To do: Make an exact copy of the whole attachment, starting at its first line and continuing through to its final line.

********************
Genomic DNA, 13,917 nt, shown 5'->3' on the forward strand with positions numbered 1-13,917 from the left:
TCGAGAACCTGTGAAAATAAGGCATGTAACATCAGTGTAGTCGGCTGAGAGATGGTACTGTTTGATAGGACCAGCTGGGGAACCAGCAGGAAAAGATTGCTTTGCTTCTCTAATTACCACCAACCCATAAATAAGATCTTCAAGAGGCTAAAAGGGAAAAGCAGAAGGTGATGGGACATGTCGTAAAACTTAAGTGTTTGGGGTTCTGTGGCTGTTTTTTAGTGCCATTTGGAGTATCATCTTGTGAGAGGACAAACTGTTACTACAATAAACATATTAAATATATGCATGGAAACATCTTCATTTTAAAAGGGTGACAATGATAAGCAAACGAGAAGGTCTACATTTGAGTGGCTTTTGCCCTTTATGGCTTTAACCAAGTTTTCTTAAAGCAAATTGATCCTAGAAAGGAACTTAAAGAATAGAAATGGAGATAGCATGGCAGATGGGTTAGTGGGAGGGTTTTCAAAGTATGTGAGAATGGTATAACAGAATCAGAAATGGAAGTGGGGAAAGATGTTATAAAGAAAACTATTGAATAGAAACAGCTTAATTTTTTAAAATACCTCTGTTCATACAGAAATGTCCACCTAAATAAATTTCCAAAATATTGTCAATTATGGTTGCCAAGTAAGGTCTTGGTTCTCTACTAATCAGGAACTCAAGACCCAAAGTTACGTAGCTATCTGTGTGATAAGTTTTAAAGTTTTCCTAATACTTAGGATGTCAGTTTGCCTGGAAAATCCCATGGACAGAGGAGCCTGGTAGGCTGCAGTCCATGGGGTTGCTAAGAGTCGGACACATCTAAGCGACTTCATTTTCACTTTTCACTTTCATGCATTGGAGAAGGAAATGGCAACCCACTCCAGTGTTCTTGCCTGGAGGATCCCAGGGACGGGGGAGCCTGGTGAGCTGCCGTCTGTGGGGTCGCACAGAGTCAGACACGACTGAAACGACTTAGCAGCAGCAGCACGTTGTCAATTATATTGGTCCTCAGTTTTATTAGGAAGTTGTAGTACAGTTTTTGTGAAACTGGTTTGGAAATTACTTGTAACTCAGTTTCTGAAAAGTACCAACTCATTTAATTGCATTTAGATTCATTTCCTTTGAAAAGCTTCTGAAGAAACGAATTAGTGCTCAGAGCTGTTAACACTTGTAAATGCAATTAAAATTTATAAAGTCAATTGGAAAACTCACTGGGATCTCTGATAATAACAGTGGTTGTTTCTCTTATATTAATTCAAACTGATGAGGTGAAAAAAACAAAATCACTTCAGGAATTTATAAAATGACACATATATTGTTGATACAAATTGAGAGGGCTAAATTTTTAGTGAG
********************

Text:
Genomic DNA, 13,917 nt, shown 5'->3' on the forward strand with positions numbered 1-13,917 from the left:
TCGAGAACCTGTGAAAATAAGGCATGTAACATCAGTGTAGTCGGCTGAGAGATGGTACTGTTTGATAGGACCAGCTGGGGAACCAGCAGGAAAAGATTGCTTTGCTTCTCTAATTACCACCAACCCATAAATAAGATCTTCAAGAGGCTAAAAGGGAAAAGCAGAAGGTGATGGGACATGTCGTAAAACTTAAGTGTTTGGGGTTCTGTGGCTGTTTTTTAGTGCCATTTGGAGTATCATCTTGTGAGAGGACAAACTGTTACTACAATAAACATATTAAATATATGCATGGAAACATCTTCATTTTAAAAGGGTGACAATGATAAGCAAACGAGAAGGTCTACATTTGAGTGGCTTTTGCCCTTTATGGCTTTAACCAAGTTTTCTTAAAGCAAATTGATCCTAGAAAGGAACTTAAAGAATAGAAATGGAGATAGCATGGCAGATGGGTTAGTGGGAGGGTTTTCAAAGTATGTGAGAATGGTATAACAGAATCAGAAATGGAAGTGGGGAAAGATGTTATAAAGAAAACTATTGAATAGAAACAGCTTAATTTTTTAAAATACCTCTGTTCATACAGAAATGTCCACCTAAATAAATTTCCAAAATATTGTCAATTATGGTTGCCAAGTAAGGTCTTGGTTCTCTACTAATCAGGAACTCAAGACCCAAAGTTACGTAGCTATCTGTGTGATAAGTTTTAAAGTTTTCCTAATACTTAGGATGTCAGTTTGCCTGGAAAATCCCATGGACAGAGGAGCCTGGTAGGCTGCAGTCCATGGGGTTGCTAAGAGTCGGACACATCTAAGCGACTTCATTTTCACTTTTCACTTTCATGCATTGGAGAAGGAAATGGCAACCCACTCCAGTGTTCTTGCCTGGAGGATCCCAGGGACGGGGGAGCCTGGTGAGCTGCCGTCTGTGGGGTCGCACAGAGTCAGACACGACTGAAACGACTTAGCAGCAGCAGCACGTTGTCAATTATATTGGTCCTCAGTTTTATTAGGAAGTTGTAGTACAGTTTTTGTGAAACTGGTTTGGAAATTACTTGTAACTCAGTTTCTGAAAAGTACCAACTCATTTAATTGCATTTAGATTCATTTCCTTTGAAAAGCTTCTGAAGAAACGAATTAGTGCTCAGAGCTGTTAACACTTGTAAATGCAATTAAAATTTATAAAGTCAATTGGAAAACTCACTGGGATCTCTGATAATAACAGTGGTTGTTTCTCTTATATTAATTCAAACTGATGAGGTGAAAAAAACAAAATCACTTCAGGAATTTATAAAATGACACATATATTGTTGATACAAATTGAGAGGGCTAAATTTTTAGTGAG